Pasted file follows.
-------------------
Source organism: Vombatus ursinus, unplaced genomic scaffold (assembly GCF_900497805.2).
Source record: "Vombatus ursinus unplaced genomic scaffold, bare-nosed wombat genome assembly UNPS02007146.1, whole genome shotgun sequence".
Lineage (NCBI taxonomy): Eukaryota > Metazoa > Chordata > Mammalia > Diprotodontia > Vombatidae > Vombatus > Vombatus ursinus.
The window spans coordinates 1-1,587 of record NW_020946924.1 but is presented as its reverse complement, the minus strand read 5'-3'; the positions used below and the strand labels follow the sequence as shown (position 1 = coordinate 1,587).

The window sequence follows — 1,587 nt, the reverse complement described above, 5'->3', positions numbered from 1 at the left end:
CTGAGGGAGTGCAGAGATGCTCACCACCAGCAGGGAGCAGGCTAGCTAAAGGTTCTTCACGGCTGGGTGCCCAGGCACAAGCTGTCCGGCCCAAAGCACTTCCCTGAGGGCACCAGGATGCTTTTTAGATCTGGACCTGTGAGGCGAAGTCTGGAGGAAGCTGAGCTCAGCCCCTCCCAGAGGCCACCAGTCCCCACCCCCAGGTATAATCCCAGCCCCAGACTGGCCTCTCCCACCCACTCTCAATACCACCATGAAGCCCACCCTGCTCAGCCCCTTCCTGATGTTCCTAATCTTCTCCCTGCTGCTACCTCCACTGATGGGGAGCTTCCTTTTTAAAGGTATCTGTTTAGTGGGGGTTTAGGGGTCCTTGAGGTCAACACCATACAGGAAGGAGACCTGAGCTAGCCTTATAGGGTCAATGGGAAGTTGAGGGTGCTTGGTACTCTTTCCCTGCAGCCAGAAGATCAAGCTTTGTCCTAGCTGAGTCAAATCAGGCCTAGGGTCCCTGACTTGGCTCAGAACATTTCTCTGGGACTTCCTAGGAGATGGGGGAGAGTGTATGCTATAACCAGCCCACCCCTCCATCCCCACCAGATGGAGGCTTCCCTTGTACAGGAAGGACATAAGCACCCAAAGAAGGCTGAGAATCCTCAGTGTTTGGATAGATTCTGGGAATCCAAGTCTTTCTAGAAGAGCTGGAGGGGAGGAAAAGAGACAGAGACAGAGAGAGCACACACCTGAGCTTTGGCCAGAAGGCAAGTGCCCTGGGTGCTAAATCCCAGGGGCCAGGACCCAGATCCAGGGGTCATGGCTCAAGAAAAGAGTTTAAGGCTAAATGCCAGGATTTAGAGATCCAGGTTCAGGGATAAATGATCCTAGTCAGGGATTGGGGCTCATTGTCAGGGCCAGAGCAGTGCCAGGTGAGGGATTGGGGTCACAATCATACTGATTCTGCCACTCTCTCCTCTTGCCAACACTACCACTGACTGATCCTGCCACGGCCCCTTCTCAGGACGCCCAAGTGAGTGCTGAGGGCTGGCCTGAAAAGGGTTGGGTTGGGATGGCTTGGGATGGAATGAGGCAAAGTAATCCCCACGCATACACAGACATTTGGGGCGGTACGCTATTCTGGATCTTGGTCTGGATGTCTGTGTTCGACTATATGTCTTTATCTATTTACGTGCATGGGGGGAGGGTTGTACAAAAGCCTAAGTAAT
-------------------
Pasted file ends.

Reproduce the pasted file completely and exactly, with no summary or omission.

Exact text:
Source organism: Vombatus ursinus, unplaced genomic scaffold (assembly GCF_900497805.2).
Source record: "Vombatus ursinus unplaced genomic scaffold, bare-nosed wombat genome assembly UNPS02007146.1, whole genome shotgun sequence".
Lineage (NCBI taxonomy): Eukaryota > Metazoa > Chordata > Mammalia > Diprotodontia > Vombatidae > Vombatus > Vombatus ursinus.
The window spans coordinates 1-1,587 of record NW_020946924.1 but is presented as its reverse complement, the minus strand read 5'-3'; the positions used below and the strand labels follow the sequence as shown (position 1 = coordinate 1,587).

The window sequence follows — 1,587 nt, the reverse complement described above, 5'->3', positions numbered from 1 at the left end:
CTGAGGGAGTGCAGAGATGCTCACCACCAGCAGGGAGCAGGCTAGCTAAAGGTTCTTCACGGCTGGGTGCCCAGGCACAAGCTGTCCGGCCCAAAGCACTTCCCTGAGGGCACCAGGATGCTTTTTAGATCTGGACCTGTGAGGCGAAGTCTGGAGGAAGCTGAGCTCAGCCCCTCCCAGAGGCCACCAGTCCCCACCCCCAGGTATAATCCCAGCCCCAGACTGGCCTCTCCCACCCACTCTCAATACCACCATGAAGCCCACCCTGCTCAGCCCCTTCCTGATGTTCCTAATCTTCTCCCTGCTGCTACCTCCACTGATGGGGAGCTTCCTTTTTAAAGGTATCTGTTTAGTGGGGGTTTAGGGGTCCTTGAGGTCAACACCATACAGGAAGGAGACCTGAGCTAGCCTTATAGGGTCAATGGGAAGTTGAGGGTGCTTGGTACTCTTTCCCTGCAGCCAGAAGATCAAGCTTTGTCCTAGCTGAGTCAAATCAGGCCTAGGGTCCCTGACTTGGCTCAGAACATTTCTCTGGGACTTCCTAGGAGATGGGGGAGAGTGTATGCTATAACCAGCCCACCCCTCCATCCCCACCAGATGGAGGCTTCCCTTGTACAGGAAGGACATAAGCACCCAAAGAAGGCTGAGAATCCTCAGTGTTTGGATAGATTCTGGGAATCCAAGTCTTTCTAGAAGAGCTGGAGGGGAGGAAAAGAGACAGAGACAGAGAGAGCACACACCTGAGCTTTGGCCAGAAGGCAAGTGCCCTGGGTGCTAAATCCCAGGGGCCAGGACCCAGATCCAGGGGTCATGGCTCAAGAAAAGAGTTTAAGGCTAAATGCCAGGATTTAGAGATCCAGGTTCAGGGATAAATGATCCTAGTCAGGGATTGGGGCTCATTGTCAGGGCCAGAGCAGTGCCAGGTGAGGGATTGGGGTCACAATCATACTGATTCTGCCACTCTCTCCTCTTGCCAACACTACCACTGACTGATCCTGCCACGGCCCCTTCTCAGGACGCCCAAGTGAGTGCTGAGGGCTGGCCTGAAAAGGGTTGGGTTGGGATGGCTTGGGATGGAATGAGGCAAAGTAATCCCCACGCATACACAGACATTTGGGGCGGTACGCTATTCTGGATCTTGGTCTGGATGTCTGTGTTCGACTATATGTCTTTATCTATTTACGTGCATGGGGGGAGGGTTGTACAAAAGCCTAAGTAAT